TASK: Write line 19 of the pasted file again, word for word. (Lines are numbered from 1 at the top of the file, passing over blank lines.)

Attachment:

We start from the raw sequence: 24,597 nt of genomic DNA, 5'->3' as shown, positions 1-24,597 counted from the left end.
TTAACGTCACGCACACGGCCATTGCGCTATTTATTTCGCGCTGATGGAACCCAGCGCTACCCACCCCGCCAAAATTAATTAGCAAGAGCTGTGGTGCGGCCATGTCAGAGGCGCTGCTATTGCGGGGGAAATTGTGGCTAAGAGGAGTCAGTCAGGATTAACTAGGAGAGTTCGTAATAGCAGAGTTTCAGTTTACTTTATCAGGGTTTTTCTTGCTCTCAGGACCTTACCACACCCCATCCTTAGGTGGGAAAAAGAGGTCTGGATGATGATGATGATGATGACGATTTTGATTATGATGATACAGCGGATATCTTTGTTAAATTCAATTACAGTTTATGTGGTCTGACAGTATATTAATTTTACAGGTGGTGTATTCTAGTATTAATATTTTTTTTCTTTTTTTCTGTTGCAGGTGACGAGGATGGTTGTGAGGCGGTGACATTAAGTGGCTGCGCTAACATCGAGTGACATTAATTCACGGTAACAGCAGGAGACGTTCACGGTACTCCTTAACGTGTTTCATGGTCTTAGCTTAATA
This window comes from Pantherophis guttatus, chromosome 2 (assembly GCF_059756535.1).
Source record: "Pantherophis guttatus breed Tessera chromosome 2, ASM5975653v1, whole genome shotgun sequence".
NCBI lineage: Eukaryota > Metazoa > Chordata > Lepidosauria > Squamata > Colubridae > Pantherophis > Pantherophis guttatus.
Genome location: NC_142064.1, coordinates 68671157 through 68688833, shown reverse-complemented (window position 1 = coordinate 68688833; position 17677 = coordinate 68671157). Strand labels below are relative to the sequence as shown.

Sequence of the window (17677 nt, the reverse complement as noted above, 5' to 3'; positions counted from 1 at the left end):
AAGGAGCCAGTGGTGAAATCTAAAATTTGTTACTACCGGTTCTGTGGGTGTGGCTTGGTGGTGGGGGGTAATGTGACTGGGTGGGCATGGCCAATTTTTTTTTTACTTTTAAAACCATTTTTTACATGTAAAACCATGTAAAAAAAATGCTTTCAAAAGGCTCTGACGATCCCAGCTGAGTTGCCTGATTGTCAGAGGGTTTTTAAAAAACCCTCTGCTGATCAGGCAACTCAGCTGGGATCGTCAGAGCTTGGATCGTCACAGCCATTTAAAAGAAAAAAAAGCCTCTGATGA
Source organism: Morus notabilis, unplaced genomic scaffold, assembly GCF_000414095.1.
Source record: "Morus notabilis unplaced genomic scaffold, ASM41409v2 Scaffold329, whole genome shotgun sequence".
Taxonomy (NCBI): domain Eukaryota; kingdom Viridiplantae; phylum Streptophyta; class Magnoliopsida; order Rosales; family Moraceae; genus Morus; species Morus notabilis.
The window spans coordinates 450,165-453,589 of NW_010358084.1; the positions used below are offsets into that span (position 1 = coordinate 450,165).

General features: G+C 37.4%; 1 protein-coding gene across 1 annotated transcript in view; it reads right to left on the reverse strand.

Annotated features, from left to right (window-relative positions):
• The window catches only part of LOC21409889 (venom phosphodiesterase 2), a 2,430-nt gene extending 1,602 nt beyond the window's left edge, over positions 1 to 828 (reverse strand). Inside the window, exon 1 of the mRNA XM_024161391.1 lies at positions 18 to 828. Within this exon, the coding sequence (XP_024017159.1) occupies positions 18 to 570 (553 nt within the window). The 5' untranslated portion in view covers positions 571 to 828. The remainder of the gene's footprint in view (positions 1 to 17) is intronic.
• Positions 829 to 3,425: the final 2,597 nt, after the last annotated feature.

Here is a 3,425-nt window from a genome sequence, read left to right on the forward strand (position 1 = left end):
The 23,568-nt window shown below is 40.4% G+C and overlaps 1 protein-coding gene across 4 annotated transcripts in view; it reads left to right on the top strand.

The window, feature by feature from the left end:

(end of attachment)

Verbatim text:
The window, feature by feature from the left end: